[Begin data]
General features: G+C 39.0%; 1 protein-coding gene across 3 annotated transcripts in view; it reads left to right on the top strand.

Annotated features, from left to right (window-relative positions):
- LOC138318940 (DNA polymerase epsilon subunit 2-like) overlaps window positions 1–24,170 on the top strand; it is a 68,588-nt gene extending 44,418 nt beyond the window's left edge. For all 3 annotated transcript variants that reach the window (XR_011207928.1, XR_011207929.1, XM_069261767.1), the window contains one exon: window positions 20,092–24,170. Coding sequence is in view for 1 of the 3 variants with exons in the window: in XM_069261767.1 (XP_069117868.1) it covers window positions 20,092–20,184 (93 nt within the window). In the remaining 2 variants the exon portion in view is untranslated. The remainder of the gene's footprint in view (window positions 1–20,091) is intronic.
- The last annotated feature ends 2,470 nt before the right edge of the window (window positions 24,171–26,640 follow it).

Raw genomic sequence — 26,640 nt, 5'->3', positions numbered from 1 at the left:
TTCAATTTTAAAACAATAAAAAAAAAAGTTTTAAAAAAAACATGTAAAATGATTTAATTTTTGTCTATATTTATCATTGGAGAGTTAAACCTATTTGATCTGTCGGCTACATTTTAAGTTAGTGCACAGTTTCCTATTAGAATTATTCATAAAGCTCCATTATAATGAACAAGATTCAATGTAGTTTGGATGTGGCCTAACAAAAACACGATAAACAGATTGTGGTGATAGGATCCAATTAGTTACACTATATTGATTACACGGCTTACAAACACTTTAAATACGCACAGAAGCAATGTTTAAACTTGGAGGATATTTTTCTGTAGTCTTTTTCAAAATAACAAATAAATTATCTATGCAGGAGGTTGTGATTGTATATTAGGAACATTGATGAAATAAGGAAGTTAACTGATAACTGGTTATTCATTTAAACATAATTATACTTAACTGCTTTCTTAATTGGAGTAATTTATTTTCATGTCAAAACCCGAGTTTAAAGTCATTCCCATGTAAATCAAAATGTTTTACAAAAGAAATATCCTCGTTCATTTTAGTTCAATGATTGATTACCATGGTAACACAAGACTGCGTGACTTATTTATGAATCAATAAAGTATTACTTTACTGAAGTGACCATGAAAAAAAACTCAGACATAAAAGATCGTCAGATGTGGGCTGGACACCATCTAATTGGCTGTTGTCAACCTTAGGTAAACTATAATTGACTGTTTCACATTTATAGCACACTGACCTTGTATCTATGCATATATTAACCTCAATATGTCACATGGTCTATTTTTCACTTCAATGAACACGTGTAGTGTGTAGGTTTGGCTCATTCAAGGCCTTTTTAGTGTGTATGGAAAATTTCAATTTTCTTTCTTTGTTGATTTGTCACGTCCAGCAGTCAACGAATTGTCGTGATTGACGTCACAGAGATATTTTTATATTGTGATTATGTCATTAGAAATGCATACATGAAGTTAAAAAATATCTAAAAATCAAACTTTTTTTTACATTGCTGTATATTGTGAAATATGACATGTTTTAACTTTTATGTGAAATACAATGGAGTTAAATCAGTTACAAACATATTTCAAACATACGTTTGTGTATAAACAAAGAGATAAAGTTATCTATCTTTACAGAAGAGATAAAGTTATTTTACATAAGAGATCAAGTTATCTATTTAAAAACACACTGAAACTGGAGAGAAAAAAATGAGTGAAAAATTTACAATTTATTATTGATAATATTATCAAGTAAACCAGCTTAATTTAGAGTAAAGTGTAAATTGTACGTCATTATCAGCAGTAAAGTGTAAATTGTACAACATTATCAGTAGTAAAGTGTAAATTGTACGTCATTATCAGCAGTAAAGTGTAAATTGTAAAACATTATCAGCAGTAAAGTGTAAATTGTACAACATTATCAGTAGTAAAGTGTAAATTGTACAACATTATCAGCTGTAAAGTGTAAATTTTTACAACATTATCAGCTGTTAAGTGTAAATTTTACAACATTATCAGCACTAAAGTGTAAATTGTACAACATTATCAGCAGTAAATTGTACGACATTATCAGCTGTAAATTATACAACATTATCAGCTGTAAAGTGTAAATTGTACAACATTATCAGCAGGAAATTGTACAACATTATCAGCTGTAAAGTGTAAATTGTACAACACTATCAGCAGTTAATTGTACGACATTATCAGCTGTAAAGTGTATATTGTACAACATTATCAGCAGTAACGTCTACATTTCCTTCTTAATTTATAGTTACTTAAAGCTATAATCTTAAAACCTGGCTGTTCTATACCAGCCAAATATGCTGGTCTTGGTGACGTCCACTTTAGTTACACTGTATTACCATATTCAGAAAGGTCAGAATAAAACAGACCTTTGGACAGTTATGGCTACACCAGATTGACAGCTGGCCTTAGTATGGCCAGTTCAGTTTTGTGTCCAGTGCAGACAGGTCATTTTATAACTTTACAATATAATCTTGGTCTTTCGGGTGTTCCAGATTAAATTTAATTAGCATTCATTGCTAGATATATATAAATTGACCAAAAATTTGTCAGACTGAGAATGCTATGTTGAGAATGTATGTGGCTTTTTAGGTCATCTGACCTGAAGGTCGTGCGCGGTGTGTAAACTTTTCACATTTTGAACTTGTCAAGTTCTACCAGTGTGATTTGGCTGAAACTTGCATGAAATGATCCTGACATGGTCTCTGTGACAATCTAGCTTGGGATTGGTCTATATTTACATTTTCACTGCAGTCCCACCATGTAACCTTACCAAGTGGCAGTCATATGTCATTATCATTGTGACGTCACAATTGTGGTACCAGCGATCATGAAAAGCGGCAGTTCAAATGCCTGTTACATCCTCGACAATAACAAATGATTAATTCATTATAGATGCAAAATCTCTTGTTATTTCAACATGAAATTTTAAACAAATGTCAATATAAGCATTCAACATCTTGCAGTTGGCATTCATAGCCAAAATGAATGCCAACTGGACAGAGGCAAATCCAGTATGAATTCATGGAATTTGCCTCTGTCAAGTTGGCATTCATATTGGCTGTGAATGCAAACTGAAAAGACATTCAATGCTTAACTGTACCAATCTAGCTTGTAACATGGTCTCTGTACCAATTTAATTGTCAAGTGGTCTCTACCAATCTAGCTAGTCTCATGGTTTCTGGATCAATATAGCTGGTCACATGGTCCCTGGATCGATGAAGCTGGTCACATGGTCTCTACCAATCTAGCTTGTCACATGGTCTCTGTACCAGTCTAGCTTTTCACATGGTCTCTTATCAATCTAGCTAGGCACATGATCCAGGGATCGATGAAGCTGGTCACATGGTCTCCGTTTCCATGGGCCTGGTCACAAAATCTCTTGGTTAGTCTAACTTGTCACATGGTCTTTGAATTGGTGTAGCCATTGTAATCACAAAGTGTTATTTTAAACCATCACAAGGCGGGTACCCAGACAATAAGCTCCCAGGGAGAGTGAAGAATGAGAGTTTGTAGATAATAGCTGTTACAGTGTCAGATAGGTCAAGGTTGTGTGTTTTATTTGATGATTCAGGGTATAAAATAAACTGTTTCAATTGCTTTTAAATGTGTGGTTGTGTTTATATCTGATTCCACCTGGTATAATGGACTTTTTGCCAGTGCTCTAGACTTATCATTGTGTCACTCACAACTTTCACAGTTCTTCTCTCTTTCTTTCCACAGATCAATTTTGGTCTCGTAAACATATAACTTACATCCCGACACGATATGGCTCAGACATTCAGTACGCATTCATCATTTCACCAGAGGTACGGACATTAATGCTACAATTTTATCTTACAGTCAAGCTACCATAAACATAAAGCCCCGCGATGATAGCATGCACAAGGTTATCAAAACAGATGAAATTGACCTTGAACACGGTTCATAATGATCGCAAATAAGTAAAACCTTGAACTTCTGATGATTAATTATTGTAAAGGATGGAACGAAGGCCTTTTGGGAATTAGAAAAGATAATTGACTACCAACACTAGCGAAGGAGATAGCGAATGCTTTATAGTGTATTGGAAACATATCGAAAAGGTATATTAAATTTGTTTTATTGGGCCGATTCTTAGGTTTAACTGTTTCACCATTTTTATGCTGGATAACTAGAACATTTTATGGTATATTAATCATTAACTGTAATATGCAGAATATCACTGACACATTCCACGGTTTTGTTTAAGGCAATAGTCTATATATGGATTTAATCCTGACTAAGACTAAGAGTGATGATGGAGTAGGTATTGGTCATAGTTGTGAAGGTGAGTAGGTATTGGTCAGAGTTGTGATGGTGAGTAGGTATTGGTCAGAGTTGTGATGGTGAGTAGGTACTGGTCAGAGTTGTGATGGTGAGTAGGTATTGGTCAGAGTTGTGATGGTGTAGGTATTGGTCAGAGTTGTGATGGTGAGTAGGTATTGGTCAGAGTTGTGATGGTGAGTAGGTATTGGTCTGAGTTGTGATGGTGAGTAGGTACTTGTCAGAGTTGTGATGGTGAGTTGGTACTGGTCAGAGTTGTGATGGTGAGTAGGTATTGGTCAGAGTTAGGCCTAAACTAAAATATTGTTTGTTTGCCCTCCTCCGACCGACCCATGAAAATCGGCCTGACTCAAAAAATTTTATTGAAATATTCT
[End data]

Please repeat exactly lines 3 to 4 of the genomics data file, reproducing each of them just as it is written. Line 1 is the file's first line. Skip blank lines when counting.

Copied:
- LOC138318940 (DNA polymerase epsilon subunit 2-like) overlaps window positions 1–24,170 on the top strand; it is a 68,588-nt gene extending 44,418 nt beyond the window's left edge. For all 3 annotated transcript variants that reach the window (XR_011207928.1, XR_011207929.1, XM_069261767.1), the window contains one exon: window positions 20,092–24,170. Coding sequence is in view for 1 of the 3 variants with exons in the window: in XM_069261767.1 (XP_069117868.1) it covers window positions 20,092–20,184 (93 nt within the window). In the remaining 2 variants the exon portion in view is untranslated. The remainder of the gene's footprint in view (window positions 1–20,091) is intronic.
- The last annotated feature ends 2,470 nt before the right edge of the window (window positions 24,171–26,640 follow it).